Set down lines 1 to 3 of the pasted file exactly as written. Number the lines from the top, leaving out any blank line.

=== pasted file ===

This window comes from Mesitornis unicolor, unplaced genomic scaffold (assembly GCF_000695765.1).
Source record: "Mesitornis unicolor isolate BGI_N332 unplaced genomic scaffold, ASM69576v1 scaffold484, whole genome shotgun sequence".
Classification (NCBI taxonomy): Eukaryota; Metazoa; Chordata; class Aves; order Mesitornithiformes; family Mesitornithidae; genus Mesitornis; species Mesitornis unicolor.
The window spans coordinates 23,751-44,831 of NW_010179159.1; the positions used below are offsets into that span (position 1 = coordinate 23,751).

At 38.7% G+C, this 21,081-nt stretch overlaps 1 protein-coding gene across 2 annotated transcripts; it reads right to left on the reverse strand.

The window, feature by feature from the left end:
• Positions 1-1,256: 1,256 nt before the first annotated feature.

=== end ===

This window comes from Mesitornis unicolor, unplaced genomic scaffold (assembly GCF_000695765.1).
Source record: "Mesitornis unicolor isolate BGI_N332 unplaced genomic scaffold, ASM69576v1 scaffold484, whole genome shotgun sequence".
Classification (NCBI taxonomy): Eukaryota; Metazoa; Chordata; class Aves; order Mesitornithiformes; family Mesitornithidae; genus Mesitornis; species Mesitornis unicolor.